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39 Yale J. on Reg. 1274 (2022)
Democratizing Behavioral Economics

handle is hein.journals/yjor39 and id is 1283 raw text is: Democratizing Behavioral Economics

Zachary Liscow & Daniel Markovitst
Behavioral law and economics (BLE') arising from the insight that
people    make   recognizable,   systematic   mistakes  has   revolutionized
policymaking. For example, in governments around the world, including the US,
teams of experts seek to harness these insights, promising to do things like
increase retirement savings. But there is a problem: economic experts do not
look or think like the rest of the population. Their demographics and policy views
are deeply unrepresentative.
This would be less troubling if the experts were merely helping people
pursue the behavior that the people themselves would undertake, as was the case
in traditional law and economics. However, the whole point of behavioral
economics is that such behavior is often not in people's interest. Rather, in
making judgments about the right policy, BLE has erected a new, shaky
structure, based on ad hoc and often unstated normative assumptions. The result
risks merely enacting the policy preferences (or biases) of unrepresentative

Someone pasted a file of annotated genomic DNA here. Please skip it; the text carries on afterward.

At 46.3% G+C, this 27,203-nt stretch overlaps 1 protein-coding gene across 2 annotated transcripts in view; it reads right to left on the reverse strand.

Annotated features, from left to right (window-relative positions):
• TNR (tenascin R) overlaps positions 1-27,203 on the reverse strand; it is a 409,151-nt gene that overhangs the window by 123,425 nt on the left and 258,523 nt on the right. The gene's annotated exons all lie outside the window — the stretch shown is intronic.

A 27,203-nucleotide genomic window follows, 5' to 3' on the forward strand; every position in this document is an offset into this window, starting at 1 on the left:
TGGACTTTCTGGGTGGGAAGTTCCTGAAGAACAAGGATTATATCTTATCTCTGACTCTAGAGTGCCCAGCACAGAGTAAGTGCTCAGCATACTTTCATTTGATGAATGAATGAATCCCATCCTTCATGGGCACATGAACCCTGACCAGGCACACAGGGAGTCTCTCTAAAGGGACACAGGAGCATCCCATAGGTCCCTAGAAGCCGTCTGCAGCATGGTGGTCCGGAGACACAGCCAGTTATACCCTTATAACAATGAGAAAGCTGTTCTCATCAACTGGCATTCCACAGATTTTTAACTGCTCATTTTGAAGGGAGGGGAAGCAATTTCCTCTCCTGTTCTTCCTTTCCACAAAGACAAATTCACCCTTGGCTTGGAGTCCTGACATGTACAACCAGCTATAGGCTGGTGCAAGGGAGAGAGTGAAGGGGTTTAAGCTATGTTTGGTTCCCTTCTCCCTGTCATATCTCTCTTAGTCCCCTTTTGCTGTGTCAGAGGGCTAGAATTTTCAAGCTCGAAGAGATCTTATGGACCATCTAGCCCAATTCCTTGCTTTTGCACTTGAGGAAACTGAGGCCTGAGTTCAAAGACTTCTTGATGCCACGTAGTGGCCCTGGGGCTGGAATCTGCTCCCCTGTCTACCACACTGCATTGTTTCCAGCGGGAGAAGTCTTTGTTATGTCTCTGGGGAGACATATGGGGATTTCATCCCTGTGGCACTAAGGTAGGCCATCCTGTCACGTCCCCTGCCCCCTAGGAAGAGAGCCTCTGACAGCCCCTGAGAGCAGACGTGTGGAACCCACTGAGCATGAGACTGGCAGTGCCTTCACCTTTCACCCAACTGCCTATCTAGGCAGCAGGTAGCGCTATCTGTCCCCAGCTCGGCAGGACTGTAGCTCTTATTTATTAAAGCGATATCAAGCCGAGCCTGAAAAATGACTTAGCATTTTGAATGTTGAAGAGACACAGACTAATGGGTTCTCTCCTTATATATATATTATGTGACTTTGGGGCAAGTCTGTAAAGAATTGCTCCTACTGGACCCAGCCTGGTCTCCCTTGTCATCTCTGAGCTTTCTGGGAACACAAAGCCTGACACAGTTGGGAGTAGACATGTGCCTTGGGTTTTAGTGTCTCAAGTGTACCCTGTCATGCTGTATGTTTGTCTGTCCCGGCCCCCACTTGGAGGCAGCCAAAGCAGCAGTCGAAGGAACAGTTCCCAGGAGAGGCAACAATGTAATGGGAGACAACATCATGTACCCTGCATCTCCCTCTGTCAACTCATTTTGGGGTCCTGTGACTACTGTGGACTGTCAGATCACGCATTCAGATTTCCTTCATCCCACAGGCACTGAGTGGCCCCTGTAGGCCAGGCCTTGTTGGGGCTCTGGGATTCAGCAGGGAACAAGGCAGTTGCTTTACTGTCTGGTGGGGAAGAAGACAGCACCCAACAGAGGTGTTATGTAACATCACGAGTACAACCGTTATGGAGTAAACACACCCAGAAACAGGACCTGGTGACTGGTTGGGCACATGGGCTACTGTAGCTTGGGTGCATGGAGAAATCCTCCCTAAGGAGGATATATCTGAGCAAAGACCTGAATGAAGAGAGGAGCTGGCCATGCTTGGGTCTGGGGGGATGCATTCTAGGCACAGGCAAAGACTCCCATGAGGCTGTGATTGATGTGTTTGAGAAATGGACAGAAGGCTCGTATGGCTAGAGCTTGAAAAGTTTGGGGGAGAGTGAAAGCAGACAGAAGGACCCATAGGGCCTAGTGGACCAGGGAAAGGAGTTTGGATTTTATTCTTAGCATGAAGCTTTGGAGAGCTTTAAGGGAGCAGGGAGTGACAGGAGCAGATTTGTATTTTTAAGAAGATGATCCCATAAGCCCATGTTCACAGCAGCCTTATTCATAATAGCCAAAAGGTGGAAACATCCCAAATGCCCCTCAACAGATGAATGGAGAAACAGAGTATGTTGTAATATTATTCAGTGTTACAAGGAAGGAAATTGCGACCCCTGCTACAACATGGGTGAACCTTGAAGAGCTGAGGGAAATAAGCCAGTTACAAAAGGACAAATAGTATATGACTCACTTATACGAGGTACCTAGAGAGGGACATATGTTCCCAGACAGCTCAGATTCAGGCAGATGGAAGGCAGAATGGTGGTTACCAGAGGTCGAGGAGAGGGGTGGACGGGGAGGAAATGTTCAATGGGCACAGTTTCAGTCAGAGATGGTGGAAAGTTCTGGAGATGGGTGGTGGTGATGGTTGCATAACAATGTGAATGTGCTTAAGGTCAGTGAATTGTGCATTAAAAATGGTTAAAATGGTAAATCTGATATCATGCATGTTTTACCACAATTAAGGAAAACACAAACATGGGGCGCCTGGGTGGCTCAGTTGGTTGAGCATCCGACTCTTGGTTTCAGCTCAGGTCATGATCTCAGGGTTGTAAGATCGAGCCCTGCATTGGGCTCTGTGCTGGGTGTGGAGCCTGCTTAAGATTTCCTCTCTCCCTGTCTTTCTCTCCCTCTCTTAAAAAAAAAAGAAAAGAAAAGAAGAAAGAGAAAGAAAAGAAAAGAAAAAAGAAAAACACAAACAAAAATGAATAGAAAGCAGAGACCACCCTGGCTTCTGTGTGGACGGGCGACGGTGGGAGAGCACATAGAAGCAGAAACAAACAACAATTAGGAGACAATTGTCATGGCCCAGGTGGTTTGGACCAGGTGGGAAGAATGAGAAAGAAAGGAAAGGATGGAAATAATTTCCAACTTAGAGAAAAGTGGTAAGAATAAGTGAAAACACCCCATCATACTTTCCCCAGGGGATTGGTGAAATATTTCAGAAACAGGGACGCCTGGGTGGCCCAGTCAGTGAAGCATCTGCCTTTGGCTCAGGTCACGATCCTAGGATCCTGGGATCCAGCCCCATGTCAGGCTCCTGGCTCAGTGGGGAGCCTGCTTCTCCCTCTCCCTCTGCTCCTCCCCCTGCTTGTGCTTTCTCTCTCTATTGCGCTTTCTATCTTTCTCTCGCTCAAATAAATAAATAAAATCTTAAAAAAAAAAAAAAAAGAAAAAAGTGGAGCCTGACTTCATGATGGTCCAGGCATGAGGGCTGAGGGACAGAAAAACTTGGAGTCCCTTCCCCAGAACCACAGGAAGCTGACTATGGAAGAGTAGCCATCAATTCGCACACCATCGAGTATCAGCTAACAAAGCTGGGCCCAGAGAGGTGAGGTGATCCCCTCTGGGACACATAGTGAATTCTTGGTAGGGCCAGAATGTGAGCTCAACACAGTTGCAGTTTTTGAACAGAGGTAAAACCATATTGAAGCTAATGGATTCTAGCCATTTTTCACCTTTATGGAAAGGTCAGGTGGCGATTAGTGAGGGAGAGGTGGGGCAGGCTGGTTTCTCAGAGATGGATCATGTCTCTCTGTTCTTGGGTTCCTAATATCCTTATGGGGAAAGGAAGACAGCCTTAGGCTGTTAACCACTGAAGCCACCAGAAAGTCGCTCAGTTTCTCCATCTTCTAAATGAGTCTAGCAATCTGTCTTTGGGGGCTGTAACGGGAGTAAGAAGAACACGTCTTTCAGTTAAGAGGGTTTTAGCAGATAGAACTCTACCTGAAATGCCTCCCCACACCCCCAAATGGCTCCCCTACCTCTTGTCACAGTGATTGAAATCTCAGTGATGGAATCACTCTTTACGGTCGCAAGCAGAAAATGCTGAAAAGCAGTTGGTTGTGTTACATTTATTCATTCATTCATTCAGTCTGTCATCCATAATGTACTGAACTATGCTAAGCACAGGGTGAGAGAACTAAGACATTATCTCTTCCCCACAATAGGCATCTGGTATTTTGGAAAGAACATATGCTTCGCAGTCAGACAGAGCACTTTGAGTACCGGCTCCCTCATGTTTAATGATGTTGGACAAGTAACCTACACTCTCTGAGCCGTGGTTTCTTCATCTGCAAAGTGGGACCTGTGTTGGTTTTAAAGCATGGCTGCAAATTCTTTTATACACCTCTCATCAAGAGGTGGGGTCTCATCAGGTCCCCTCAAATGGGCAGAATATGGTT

experts and thereby distorting policymaking.
We propose a new approach       democratic BLE    in which behavioral
economists, rather than dictating what the right policy or action is, instead
inform representative samples of ordinary people about the evidence, including
specifically about their own behavioral biases, and let them decide for
themselves. Those decisions, rather than experts' opinions alone, then inform
policymakers. Our approach harnesses the insights of behavioral economics, but
in a way that lets the people themselves, rather than the behavioral expert, be
the arbiter of the good life.
t   Yale Law School; zachary.liscow@yale.edu, daniel.markovits@yale.edu. Thanks to Jason
Abaluck, Anne Alstott, Oren Bar-Gill, Ryan Bubb, Justin Driver, Lee Fennell, Ray Fisman, Jacob Goldin,
Andrew Hayashi, Christine Jolls, Shachar Kariv, Max Kasy, Daryl Levinson, Jeff Rachlinski, Sarath
Sanga, Alan Schwartz, Cass Sunstein, Josh Teitelbaum, Kristen Underhill, Glen Weyl, Gui Woolston, and
participants in workshops at Boston University Law School, Cornell Law School, ETH Zurich, the
University of Hamburg Institute for Law and Economics, and Yale Law School for helpful comments and
to Emily Caputo, Audrey Cheng, Mia Dana, David Herman, Eugene Kim, and Sherry Tanious for
outstanding research assistance.


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